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August 17th 2021

Passing assets to minors on death: a case study

In most cases, where an individual dies leaving a spouse and minor children, they will leave their assets with their widow or widower until their children reach adulthood.

There are, however, circumstances where an individual will want their estate to pass sooner to their minor children, for example where:

  • the surviving spouse is unlikely to survive until the children are over the age of 25 (seven years after they turn 18);
  • they are separated from their spouse; or
  • the surviving spouse is not the children’s parent.

One method of achieving this is by creating an immediate post-death interest with the surviving spouse as beneficiary; and a bereaved minor’s trust for the children.

Immediate Post-Death Interest

Where an individual is beneficially entitled to income from or to enjoy an asset within a trust, that individual has an “interest in possession”.

Where an interest in possession is created immediately on death, either by will or intestacy, it will be called an “Immediate Post-Death Interest” (IPDI) and will form part of the estate of the beneficiary for IHT purposes.

The spouse exemption is available on the creation of the IPDI and this provides potential for tax planning.

Bereaved Minors’ Trust

This is a type of trust that is created for minor children (under the age of 18) on the death of a parent, under a will where the children are absolutely entitled to the trust assets by the age of 18.

The assets passing from the deceased parent will be a chargeable transfer, which means that the value exceeding his or her nil rate band (up to £325,000) will form part of their estate and liable to IHT.

There will be no entry, lifetime or exit charges for IHT purposes on the assets being passed to or from the trust. The trust is effectively exempt from IHT.

Planning opportunity

Where an IPDI ends during a beneficiary’s lifetime and property passes to a bereaved minor’s trust under the terms of the settlor’s will, this will be a potentially exempt transfer (PET). A PET simply means that the value of the assets transferred will be removed from the transferor’s estate if the transferor survives seven years from making the gift.

This provides the opportunity to pass assets tax-free to minor children. Please see example below:

Example

John wants to leave his entire estate to his son Adam who is four years old. If John left his entire estate directly to Adam or a trust for Adam’s benefit, the IHT would be significant. Instead, John creates a will which leaves £325,000 (equaling his nil rate band) in a bereaved minor’s trust for Adam and the remainder of his estate to an immediate post-death interest trust (IPDI) with his estranged wife, Vicky.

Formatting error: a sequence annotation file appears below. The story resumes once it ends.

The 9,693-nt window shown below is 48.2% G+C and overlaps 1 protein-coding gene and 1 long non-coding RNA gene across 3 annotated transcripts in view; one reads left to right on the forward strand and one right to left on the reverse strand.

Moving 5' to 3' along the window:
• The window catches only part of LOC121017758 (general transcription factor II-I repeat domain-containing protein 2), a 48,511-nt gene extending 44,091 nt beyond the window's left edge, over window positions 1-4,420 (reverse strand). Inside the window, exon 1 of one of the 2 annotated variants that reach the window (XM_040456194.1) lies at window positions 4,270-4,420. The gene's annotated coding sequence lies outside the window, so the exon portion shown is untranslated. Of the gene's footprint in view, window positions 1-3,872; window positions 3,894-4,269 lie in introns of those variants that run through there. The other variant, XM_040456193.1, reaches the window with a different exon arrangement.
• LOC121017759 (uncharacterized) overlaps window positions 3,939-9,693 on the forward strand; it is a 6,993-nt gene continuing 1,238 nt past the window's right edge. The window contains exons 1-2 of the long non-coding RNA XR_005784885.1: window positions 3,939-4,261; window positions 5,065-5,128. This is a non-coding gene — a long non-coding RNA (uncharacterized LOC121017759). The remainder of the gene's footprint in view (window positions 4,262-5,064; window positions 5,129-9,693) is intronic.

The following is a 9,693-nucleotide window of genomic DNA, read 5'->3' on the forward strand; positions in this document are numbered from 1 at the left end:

John’s estate initially passes into Vicky’s IPDI tax-free under the spouse exemption and three years later passes into Adam’s bereaved minor’s trust as a potentially exempt transfer (PET).

If Vicky outlives John by 10 years (three years from the creation of the IPDI trust and seven years from passing assets to the bereaved minor’s trust), his entire estate can potentially pass to Adam tax-free.

Please note that for the above planning to work the following conditions had to be satisfied:

  1. The period of Vicky’s interest in the IPDI trust should not be less than two years, otherwise HMRC can challenge the arrangement, which could result in John’s entire estate being subject to IHT.
  2. There would have to be clause in the will terminating Vicky’s interest for example when Adam reaches a certain age (before he turns 18) or if she re-marries.
  3. As the transfer from the IPDI to the bereaved minor’s trust is a PET, holdover relief is not available for Capital Gains Tax (CGT) purposes. CGT would arise on the increase in value of non-cash assets in the trust since John’s death. A cash settlement into the IPDI trust would avoid any potential CGT charges.

Inheritance tax and estate planning is a complex area of tax law and the above article is for illustrative purposes only and is not intended to be advice. Readers who require assistance are advised to contact a suitably qualified tax professional. Contact us to discuss your requirements in detail.

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